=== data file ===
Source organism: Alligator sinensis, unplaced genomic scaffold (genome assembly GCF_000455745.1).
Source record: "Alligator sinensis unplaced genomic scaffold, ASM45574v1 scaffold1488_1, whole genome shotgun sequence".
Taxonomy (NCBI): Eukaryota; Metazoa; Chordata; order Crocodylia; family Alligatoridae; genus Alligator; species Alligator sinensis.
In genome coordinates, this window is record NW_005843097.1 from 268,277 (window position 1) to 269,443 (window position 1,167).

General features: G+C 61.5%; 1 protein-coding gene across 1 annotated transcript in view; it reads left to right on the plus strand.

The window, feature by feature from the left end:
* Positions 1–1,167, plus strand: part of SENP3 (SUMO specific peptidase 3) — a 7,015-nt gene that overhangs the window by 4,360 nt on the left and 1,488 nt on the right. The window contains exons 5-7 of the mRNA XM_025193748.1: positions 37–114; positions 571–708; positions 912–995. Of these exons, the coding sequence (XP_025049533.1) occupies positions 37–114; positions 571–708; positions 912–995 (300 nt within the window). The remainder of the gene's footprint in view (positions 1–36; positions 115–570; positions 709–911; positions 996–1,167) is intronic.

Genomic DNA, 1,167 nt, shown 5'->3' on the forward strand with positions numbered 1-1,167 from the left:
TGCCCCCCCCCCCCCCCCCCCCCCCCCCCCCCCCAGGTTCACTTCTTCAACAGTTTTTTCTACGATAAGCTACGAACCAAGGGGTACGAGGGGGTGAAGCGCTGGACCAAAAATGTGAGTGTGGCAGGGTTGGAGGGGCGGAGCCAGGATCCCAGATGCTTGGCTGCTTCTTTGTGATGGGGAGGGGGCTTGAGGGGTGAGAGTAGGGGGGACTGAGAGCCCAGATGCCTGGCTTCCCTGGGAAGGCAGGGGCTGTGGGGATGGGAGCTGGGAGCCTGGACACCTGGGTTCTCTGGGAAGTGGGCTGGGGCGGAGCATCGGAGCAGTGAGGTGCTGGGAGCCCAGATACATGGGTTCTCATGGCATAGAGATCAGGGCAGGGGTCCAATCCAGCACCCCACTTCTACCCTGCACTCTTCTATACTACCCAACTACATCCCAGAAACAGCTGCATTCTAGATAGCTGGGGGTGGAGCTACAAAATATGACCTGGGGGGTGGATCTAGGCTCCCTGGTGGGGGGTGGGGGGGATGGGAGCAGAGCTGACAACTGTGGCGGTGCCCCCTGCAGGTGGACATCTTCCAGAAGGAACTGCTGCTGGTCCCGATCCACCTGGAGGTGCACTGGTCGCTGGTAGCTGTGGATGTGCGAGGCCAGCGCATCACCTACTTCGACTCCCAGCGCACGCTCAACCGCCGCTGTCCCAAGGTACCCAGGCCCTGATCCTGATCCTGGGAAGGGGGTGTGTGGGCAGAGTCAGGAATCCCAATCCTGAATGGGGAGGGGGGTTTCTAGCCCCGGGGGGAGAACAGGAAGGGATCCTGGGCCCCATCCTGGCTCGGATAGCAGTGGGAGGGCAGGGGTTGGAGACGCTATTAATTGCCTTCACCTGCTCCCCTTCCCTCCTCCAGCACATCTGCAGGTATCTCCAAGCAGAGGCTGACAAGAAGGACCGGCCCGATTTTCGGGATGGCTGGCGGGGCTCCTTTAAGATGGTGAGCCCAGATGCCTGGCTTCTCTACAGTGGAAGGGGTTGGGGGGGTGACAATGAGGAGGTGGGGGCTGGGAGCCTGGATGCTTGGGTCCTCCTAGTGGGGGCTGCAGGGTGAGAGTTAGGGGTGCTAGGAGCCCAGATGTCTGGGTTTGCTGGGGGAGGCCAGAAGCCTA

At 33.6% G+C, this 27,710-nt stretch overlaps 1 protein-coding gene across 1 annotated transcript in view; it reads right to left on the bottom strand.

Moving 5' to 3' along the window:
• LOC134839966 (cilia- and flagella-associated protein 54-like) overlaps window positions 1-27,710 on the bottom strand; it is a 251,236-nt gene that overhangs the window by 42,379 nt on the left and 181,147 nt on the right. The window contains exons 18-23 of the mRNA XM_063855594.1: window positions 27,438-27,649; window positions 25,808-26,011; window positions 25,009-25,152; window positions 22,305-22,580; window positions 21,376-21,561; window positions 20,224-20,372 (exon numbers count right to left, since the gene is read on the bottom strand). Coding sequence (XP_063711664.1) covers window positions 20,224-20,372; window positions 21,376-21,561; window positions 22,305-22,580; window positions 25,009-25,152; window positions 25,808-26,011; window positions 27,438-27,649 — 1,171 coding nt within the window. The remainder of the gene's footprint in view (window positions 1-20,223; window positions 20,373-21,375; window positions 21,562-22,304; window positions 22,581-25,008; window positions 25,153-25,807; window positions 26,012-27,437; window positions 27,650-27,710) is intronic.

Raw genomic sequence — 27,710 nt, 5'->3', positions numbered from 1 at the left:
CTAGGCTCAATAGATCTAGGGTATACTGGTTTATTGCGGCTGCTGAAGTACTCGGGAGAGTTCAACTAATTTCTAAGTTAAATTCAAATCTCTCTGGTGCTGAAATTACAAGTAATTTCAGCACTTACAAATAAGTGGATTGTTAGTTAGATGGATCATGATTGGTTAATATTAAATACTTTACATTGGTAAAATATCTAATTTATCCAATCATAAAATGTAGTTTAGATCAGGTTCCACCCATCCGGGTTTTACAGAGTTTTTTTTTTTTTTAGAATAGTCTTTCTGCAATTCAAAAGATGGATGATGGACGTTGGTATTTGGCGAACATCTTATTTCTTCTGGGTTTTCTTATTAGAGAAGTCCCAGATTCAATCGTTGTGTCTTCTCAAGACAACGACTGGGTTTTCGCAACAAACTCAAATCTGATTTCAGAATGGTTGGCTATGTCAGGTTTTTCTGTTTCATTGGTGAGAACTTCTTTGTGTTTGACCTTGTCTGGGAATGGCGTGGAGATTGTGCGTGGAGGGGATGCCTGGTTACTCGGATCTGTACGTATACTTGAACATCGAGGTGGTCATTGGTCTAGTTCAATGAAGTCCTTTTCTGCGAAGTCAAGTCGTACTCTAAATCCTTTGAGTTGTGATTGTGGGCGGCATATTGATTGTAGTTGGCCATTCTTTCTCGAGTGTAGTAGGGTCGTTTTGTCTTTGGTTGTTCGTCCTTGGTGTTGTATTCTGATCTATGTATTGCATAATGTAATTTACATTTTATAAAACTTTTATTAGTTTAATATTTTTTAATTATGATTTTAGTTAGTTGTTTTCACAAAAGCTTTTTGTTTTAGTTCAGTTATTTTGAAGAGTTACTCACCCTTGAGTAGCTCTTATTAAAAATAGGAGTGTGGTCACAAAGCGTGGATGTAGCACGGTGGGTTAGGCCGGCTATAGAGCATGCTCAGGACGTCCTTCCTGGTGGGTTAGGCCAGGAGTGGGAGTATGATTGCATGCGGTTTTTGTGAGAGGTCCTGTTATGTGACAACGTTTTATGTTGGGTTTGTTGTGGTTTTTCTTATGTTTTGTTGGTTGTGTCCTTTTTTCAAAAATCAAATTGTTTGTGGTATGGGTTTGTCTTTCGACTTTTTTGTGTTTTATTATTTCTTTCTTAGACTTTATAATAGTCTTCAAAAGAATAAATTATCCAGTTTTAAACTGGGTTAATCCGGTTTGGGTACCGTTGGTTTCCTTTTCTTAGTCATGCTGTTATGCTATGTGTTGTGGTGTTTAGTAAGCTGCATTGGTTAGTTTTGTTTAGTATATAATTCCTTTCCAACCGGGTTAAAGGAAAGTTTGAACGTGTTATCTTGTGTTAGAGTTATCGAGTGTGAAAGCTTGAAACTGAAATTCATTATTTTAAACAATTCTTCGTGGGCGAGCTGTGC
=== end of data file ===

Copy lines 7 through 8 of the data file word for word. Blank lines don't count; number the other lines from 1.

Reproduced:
* Positions 1–1,167, plus strand: part of SENP3 (SUMO specific peptidase 3) — a 7,015-nt gene that overhangs the window by 4,360 nt on the left and 1,488 nt on the right. The window contains exons 5-7 of the mRNA XM_025193748.1: positions 37–114; positions 571–708; positions 912–995. Of these exons, the coding sequence (XP_025049533.1) occupies positions 37–114; positions 571–708; positions 912–995 (300 nt within the window). The remainder of the gene's footprint in view (positions 1–36; positions 115–570; positions 709–911; positions 996–1,167) is intronic.

Genomic DNA, 1,167 nt, shown 5'->3' on the forward strand with positions numbered 1-1,167 from the left: